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The psychograph was a phrenology machine, invented and marketed by Henry C. Lavery in the early part of the 20th century.

A standing man behind a hanging half sphere over the head of a sitting woman. A cable goes from the half sphere to a box fitted to a pole.
A man fitting a psychograph on a woman's head.

The psychograph claimed to mechanically discern a subject's aptitudes in a number of mental faculties. It was designed to measure the person's head according to the principles of phrenology. Lavery patented his first psychograph in 1905 while living in Superior, Wisconsin. Eventually he joined with Frank P. White to form the Psychograph Company, based in Minneapolis, Minnesota, which operated from 1929 to 1937. They produced a machine which measured the subject's head at 32 points and used those measurements to report the person's supposed mental attributes on a five-point scale ranging from "deficient" to "very superior".[1]

The partners had some initial success in selling or leasing out the psychograph. The machines were sometimes installed in theater lobbies or department stores as novelty items for customers to use. The popularity of the device helped maintain interest in phrenology in America well into the 1930s.[2] In the late 1930s the psychograph was withdrawn from the market due to falling sales and increased skepticism from the public.[3]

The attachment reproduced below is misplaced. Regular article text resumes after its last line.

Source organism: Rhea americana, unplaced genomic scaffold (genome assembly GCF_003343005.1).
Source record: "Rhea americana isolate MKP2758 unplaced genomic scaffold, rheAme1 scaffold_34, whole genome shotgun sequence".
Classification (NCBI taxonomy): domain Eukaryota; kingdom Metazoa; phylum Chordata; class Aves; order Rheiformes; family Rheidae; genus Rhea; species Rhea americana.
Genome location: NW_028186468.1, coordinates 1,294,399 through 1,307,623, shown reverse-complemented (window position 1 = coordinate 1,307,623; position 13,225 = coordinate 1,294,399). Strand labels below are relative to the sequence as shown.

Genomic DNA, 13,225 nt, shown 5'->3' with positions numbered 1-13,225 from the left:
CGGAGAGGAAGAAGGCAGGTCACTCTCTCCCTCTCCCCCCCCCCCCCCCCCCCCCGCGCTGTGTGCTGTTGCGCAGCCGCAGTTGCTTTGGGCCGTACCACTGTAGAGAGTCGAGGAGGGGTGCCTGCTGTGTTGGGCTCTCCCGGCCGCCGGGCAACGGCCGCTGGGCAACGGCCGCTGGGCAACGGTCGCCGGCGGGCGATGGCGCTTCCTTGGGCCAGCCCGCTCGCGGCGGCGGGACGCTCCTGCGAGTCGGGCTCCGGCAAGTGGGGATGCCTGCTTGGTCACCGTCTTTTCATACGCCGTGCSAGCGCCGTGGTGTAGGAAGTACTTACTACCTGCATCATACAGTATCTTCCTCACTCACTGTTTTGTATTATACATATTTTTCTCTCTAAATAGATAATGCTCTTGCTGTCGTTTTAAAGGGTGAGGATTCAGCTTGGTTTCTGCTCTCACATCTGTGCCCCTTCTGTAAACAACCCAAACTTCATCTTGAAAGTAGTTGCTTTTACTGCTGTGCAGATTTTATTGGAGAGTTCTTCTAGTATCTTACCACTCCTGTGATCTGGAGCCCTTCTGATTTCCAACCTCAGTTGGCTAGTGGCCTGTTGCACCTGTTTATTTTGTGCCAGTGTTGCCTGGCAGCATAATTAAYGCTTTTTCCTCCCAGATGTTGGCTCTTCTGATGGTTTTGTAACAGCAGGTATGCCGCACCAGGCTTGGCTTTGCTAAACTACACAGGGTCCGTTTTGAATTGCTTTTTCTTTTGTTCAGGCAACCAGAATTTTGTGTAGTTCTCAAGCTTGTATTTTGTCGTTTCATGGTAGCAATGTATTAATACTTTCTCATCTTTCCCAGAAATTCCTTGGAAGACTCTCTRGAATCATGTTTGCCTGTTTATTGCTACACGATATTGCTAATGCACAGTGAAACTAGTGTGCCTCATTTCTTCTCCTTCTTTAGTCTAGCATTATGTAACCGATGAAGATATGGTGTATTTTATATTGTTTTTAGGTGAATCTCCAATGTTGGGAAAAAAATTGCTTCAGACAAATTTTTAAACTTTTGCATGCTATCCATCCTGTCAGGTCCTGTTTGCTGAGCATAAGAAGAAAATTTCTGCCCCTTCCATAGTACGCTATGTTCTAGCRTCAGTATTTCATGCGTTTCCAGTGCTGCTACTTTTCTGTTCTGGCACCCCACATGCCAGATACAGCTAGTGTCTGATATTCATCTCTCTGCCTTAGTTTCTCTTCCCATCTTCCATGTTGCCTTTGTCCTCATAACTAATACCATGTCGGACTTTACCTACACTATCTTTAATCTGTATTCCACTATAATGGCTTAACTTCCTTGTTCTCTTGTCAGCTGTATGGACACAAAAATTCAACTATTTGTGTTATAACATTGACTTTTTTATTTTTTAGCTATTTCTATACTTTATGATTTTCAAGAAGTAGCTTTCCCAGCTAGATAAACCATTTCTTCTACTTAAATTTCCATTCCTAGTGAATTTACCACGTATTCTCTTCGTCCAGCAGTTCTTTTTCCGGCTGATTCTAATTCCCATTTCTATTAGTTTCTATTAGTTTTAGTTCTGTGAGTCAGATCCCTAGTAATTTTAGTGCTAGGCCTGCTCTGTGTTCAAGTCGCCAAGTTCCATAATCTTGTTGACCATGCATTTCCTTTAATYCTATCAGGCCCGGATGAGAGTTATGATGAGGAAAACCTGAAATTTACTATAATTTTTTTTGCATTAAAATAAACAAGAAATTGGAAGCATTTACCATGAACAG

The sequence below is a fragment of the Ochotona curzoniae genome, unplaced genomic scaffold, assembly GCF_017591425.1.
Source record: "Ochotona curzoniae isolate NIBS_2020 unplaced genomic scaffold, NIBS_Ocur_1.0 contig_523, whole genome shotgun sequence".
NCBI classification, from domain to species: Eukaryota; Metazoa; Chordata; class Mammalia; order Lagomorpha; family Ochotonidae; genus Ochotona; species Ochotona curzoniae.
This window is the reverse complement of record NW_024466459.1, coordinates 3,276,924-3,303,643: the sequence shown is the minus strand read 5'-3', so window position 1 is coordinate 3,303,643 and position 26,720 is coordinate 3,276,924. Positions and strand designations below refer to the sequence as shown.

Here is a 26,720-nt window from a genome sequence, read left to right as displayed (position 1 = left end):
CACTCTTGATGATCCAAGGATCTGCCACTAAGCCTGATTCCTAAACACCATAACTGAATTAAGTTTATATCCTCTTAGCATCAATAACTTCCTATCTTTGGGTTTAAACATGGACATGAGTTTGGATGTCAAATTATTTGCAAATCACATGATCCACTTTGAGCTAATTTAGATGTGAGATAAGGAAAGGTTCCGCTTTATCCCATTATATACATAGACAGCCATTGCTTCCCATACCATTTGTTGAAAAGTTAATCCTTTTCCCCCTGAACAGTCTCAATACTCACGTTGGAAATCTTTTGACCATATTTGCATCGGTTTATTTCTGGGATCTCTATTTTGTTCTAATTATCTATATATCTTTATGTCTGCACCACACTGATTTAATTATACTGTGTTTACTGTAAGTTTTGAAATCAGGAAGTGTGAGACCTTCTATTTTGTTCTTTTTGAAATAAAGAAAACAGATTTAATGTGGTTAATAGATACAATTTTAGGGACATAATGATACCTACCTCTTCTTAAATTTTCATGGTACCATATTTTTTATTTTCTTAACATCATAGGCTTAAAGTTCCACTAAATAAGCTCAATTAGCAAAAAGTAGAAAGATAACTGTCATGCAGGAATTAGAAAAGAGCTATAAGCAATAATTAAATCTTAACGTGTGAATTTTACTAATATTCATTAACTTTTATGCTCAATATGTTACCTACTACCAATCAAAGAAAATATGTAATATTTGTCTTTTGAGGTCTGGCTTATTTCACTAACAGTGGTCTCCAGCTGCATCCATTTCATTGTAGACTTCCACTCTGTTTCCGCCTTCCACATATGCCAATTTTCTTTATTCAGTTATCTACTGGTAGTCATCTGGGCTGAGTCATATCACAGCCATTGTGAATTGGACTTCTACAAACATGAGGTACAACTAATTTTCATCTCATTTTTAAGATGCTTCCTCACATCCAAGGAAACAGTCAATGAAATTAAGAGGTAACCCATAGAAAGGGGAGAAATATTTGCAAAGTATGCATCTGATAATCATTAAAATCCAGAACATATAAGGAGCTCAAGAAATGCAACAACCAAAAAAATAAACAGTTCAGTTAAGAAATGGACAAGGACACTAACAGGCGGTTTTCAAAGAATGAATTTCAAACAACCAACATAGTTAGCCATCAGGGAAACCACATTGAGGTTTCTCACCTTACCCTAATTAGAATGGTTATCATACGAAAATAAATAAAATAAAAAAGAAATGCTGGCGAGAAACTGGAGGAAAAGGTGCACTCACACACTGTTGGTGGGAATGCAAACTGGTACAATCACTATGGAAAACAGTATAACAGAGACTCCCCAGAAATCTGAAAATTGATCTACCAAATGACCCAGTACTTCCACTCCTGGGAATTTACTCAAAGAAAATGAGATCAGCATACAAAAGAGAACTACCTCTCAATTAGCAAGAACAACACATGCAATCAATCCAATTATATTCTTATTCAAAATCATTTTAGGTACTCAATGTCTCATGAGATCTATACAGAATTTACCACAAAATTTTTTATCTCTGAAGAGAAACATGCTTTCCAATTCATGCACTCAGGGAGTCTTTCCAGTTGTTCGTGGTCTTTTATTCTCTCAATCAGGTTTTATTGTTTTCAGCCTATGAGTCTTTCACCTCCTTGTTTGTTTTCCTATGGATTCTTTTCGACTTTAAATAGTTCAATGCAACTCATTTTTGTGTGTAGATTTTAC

There is a psychograph on display at the Museum of Questionable Medical Devices, located at the Science Museum of Minnesota. Visitors to the museum can "have their heads examined" with the machine.[1]


  1. ^ a b "The Psychograph". Museum of Quackery. Retrieved October 9, 2011.
  2. ^ Nelson, Sue & Hollingham, Richard (2004). How to clone the perfect blonde: using science to make your wildest dreams come true. London: Random House. p. 193. ISBN 1-59474-008-9.
  3. ^ McCoy, Bob, A Brief History of Phrenology and the Psychograph, cited at